Melting Alaskan Glaciers Raise Sea Level

By Maggie Fox,

Alaska's glaciers are melting so badly that they are raising the world's overall sea level more than any other single source, scientists said on Friday.

The melting glaciers are responsible for at least 9 percent of the rise in the world's sea level over the past century -- adding more than one-tenth of a millimeter (.04 inch) each year to overall sea level, the researchers said.

That is far more than anyone thought, and more than what was produced by what was until now believed to be the biggest single known source -- the melting Greenland ice sheet.

"Most glaciers have thinned several hundred feet at low elevations in the last 40 years and about 60 feet at higher elevations," Keith Echelmeyer, a glaciologist at the University of Alaska Fairbanks Geophysical Institute who led the study, said in a statement.

"Data from our study indicates that Alaska glaciers are contributing the most to the sea level rise that has been measured," said Anthony Arendt, a graduate student listed as first author on the study.

The team of researchers used a laser altimetry system rigged up to a small airplane, which Echelmeyer flew over 67 of Alaska's mountain glaciers. They compared their readings to measurements taken by the U.S. Geological Survey in the 1950s.

Writing in the journal Science, they said the glaciers had lost, on average, more than half a meter a year in height, or more than a foot and a half.


This added up to a lot of water -- enough to raise the overall level of the world's oceans measurably.

"(One-tenth of a millimeter) seems like small amount but that can cause a fair amount of transgression of water onto an area where people live near coastal regions," Arendt said -- especially if the shoreline is flat.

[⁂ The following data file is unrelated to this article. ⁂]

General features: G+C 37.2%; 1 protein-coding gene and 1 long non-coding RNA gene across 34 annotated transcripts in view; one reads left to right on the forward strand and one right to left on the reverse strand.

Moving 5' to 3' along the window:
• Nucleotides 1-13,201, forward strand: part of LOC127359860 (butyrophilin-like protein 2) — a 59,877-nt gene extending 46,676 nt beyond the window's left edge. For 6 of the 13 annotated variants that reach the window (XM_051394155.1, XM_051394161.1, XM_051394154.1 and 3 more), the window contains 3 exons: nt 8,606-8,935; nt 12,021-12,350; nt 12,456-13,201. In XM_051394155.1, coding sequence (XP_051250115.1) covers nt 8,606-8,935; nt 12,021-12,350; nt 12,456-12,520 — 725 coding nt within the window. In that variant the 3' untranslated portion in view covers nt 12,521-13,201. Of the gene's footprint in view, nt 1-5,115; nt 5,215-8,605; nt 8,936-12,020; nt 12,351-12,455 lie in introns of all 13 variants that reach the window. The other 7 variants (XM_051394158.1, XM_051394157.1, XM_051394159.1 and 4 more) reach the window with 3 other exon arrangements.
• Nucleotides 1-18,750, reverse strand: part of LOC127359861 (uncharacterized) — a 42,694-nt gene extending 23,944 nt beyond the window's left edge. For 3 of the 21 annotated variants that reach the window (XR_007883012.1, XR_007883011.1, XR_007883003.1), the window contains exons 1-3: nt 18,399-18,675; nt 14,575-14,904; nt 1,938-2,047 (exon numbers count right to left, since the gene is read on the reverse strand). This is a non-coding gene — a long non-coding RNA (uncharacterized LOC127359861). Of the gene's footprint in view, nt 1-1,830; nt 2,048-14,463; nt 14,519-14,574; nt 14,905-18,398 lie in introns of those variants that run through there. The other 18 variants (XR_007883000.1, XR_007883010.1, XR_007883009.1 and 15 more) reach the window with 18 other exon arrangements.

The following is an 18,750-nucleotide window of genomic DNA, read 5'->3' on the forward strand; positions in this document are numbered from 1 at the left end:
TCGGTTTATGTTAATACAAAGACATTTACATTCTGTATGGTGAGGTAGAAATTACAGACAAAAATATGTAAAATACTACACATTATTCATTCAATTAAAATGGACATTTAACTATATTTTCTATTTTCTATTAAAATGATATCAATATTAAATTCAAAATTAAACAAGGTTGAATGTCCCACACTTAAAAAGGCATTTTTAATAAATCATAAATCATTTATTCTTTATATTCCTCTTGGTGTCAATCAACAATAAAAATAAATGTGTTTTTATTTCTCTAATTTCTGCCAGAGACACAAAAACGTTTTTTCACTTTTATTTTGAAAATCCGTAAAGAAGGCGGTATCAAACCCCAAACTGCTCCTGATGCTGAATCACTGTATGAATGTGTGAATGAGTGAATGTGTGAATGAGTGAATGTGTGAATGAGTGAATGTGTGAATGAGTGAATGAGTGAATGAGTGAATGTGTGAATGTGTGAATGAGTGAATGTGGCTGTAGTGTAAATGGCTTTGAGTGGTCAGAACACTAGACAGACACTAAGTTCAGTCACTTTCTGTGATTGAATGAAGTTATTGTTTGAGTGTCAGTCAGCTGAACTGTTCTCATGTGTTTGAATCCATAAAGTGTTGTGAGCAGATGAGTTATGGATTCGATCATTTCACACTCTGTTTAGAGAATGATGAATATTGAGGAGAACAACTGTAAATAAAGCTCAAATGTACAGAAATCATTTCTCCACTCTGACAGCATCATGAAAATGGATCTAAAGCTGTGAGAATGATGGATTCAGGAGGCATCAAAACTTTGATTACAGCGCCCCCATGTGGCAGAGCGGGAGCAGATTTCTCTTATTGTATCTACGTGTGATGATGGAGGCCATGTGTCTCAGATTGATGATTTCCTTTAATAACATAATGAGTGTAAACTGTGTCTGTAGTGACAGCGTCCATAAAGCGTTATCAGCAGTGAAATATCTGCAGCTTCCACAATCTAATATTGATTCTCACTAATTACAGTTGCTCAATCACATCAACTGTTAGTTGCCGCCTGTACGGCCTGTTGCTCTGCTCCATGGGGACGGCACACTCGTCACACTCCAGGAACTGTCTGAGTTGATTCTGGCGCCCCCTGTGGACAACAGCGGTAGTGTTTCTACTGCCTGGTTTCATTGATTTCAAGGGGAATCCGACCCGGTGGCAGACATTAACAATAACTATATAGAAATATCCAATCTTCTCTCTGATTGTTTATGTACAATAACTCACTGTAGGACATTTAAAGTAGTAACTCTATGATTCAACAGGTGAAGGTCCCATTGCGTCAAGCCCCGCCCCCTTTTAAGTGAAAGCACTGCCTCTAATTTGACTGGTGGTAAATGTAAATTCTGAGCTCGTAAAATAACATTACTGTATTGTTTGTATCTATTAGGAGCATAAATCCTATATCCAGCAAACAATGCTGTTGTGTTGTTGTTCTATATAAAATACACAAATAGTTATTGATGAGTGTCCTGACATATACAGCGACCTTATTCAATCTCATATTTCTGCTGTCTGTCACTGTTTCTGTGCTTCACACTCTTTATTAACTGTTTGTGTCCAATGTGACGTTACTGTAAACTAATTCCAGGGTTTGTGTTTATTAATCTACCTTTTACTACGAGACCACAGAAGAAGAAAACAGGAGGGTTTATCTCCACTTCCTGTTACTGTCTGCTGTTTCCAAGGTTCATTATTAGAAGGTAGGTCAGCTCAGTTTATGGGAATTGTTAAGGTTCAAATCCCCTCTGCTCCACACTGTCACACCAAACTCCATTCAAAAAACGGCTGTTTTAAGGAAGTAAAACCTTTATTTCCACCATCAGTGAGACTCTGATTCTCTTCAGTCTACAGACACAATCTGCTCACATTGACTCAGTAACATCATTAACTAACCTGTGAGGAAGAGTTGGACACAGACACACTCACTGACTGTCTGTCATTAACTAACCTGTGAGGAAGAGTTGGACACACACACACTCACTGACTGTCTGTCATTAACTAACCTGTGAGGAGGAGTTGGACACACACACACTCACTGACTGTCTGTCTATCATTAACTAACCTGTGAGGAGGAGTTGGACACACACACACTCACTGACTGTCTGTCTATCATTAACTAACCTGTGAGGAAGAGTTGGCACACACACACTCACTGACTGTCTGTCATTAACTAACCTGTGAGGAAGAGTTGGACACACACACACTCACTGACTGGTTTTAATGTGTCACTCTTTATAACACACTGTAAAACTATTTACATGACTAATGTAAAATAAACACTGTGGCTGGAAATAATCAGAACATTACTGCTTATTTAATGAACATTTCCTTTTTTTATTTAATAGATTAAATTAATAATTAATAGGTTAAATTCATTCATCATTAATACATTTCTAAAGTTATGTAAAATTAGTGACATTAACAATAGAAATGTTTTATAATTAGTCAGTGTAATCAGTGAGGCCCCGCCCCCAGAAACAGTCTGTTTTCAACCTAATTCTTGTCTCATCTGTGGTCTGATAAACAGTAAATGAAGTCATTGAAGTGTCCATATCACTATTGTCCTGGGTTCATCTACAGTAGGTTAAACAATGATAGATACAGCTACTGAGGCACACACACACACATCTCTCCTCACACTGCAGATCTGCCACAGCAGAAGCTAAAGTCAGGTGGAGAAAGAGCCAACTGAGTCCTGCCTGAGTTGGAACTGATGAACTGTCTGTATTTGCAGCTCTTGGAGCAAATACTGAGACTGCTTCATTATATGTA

Many people in countries such as Bangladesh and some island nations live along flat coastlines and estuaries that can be severely affected by small changes in sea level.

In 2001 Echelmeyer's team flew over the same glaciers they had measured in the early 1990s, and to their amazement found that the glaciers were thinning at double the rates of 40 years before.

Echelmeyer, Arendt and colleagues said they could not go so far as to blame the melting on global warming.

"We can't really make that link," Arendt said. "It's not really our job. But (global warming) is consistent with other things going on, with increasing rates of warming in other parts of the world," he added.

"Certainly the fact that the thinning rate of the glaciers has doubled in the past 10 years indicates that something is going on in Alaska -- warmer summers or less precipitation in winter."

There is, however, plenty more water locked up in these glaciers, the researchers noted. "Glaciers in Alaska and neighboring Canada cover 90,000 square kilometers, or about 13 percent of the mountain glacier area on Earth, and include some of the largest ice masses outside of Greenland and Antarctica," they wrote.

Some Antarctic glaciers are also melting, as are some ice sheets, but parts of the continent are adding ice, so the picture there is complicated.